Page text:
Born in Queens, New York, Peter Facinelli made his television debut at the age of 22 in an episode of “Law and Order.” Three years later he played big man on campus Mike Dexter in the iconic high school comedy “Can’t Hardly Wait.” He spent the next decade working steadily on both television (“Fastlane,” “Six Feet Under”) and film (“The Scorpion King,” “The Big Kahuna,” “Riding in Cars With Boys”). Convinced by his agent to read the script of an upcoming “vampire” movie, he embraced the role of Dr. Carlisle Cullen. He returns to that role for a fourth time this week with the release of the film “Twilight: Breaking Dawn – Part 1.” He will also be seen on screen next month in the film “Loosies,” which he wrote and produced. When he’s not working Mr. Facinelli spends time with his family: wife Jennie Garth and daughters Luca, Lola and Fiona.
Mr. Facinelli was in Kansas City recently and took time out to sit down with MediaMikes.
Mike Smith: How was your visit to Kansas City?
Peter Facinelli: Best barbecue I ever had!
MS: It seemed for months that the only “Law and Order” episode that was on TNT was the one that featured you and the “Mack Rangers!” Even though it was one of your first acting jobs did you have a sense that you were working on a quality show?
PF: Wow. I forgot the name of the club…the “Mack Rangers.” (laughs) At the time “Law and Order” was pretty popular so I was happy to be a part of it. I was just excited to be working with Chris Noth and Jerry Orbach. It was one of my favorite shows so it was surreal that I was on it.
MS: What inspired you to become an actor?
PF: A movie called “Butch Cassidy and the Sundance Kid.” I watched that movie when I was in the 3rd grade and I said, “those guys are having fun…that’s what I want to do.”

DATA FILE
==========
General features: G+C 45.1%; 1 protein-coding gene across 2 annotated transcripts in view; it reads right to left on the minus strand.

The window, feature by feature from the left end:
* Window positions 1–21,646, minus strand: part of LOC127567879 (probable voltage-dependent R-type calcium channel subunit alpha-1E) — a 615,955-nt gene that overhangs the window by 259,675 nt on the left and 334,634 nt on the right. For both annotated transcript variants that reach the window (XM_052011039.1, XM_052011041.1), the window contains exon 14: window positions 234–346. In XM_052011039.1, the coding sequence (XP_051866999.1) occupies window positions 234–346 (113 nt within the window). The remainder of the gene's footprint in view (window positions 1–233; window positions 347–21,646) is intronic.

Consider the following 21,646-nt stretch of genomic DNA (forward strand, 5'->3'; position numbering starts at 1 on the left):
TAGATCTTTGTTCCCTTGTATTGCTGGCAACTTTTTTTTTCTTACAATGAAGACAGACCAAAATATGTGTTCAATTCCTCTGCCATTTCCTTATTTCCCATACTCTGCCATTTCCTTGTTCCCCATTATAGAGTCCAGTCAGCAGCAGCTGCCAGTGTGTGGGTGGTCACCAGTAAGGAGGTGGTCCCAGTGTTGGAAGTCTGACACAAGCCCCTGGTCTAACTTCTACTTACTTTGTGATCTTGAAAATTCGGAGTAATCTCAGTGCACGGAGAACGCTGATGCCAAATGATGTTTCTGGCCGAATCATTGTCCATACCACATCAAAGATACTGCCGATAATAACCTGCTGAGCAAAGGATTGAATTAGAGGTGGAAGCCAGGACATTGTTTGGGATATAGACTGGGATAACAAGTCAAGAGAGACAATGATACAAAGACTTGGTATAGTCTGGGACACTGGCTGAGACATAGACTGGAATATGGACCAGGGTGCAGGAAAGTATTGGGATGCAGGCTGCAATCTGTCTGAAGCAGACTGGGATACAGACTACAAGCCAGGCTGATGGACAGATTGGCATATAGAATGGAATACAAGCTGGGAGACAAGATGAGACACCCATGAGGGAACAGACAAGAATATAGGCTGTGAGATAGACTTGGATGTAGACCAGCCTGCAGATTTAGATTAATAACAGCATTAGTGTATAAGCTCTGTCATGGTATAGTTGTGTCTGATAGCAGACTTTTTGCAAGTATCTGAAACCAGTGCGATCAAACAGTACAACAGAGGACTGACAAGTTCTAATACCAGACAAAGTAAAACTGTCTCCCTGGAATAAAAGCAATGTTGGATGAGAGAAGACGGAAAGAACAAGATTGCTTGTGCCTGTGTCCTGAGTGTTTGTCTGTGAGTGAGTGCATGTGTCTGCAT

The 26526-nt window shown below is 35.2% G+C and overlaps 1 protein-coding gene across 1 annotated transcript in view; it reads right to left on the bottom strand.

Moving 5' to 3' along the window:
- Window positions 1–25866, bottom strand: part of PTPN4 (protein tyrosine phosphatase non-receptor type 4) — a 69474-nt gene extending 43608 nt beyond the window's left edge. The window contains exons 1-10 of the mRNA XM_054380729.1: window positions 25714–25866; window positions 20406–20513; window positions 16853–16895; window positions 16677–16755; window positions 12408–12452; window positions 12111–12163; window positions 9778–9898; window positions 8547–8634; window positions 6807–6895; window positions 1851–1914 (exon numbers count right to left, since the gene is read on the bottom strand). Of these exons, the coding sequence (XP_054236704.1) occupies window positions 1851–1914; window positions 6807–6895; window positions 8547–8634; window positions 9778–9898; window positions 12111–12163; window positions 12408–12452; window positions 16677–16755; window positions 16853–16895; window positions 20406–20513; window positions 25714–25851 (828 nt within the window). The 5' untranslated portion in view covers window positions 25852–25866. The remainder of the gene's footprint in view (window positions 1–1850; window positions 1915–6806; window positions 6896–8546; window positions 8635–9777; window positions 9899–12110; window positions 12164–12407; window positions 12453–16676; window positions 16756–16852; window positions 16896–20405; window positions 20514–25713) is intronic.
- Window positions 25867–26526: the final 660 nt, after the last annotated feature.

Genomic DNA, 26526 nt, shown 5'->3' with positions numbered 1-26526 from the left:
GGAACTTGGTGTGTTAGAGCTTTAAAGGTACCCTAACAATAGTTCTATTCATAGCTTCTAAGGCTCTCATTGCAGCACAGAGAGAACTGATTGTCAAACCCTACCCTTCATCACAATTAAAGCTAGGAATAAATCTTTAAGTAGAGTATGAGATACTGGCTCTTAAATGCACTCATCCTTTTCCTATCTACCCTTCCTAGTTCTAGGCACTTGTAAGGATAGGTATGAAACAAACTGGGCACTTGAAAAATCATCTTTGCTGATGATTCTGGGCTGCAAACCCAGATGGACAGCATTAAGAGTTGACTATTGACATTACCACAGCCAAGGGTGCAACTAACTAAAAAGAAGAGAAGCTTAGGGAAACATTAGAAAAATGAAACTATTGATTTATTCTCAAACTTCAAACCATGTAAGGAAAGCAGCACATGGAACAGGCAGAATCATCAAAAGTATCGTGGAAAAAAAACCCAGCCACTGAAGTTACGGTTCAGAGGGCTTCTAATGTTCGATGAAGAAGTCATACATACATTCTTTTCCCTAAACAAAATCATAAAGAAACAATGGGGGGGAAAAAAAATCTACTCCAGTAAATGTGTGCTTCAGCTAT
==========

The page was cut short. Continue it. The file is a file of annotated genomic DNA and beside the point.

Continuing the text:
MS: Maybe it was just me but I thought early in your career you bore a striking resemblance to Tom Cruise. Did you hear that from casting agents and do you think that may have hurt you job wise?
PF: Yeah, I definitely heard that early in my career. I don’t get that much anymore. I did definitely hear that. I don’t think it helped any (laughs). Nobody wants ANOTHER Tom Cruise. And of course you want to have your own identity. Your own career. You don’t want to be the kid that looks like Tom Cruise. I didn’t think about it much. I took it as a compliment…he’s a good looking man (laughs). I just did the work and tried to forge out a career for myself.
MS: “Can’t Hardly Wait” is still regarded as one of the best films about high school life. How much of yourself is in the character of Mike Dexter?
PF: Not that much, actually. I based that character on three people I went to high school with. It’s fun for me that the film has stood the test of time. I’ll have people see me from across the street and shout out lines from the movie. “Mike Dexter is a god!” It’s fun for me that this movie has such a shelf life. It’s affected a couple of generations now. People my age…people a little older than me…people younger. A lot of “Twilight” fans…thirteen year old girls that have seen the film. They all like it. At the time we didn’t know we were making a teen classic. We were all young and upcoming. It was a fun movie.
MS: When you were first approached for the first “Twilight” film were you aware of the books’ popularity? And did you expect the film to be as successful as it was?
PF: When my agent originally asked me if I wanted to be in a vampire movie I said “no.” I thought it was going to be a “D” movie…lots of bats. But he told me to read the book…that it had a large underground following. At that time the books weren’t as big as they are now. I read it and I fell in love with it. It reminded me of the old Bela Lugosi movies. And it looked at vampires in different ways. It was kind of exciting. Again, the books weren’t as popular…this was just right before they exploded.
MS: Has the success of the “Twilight” films given you more freedom as an actor?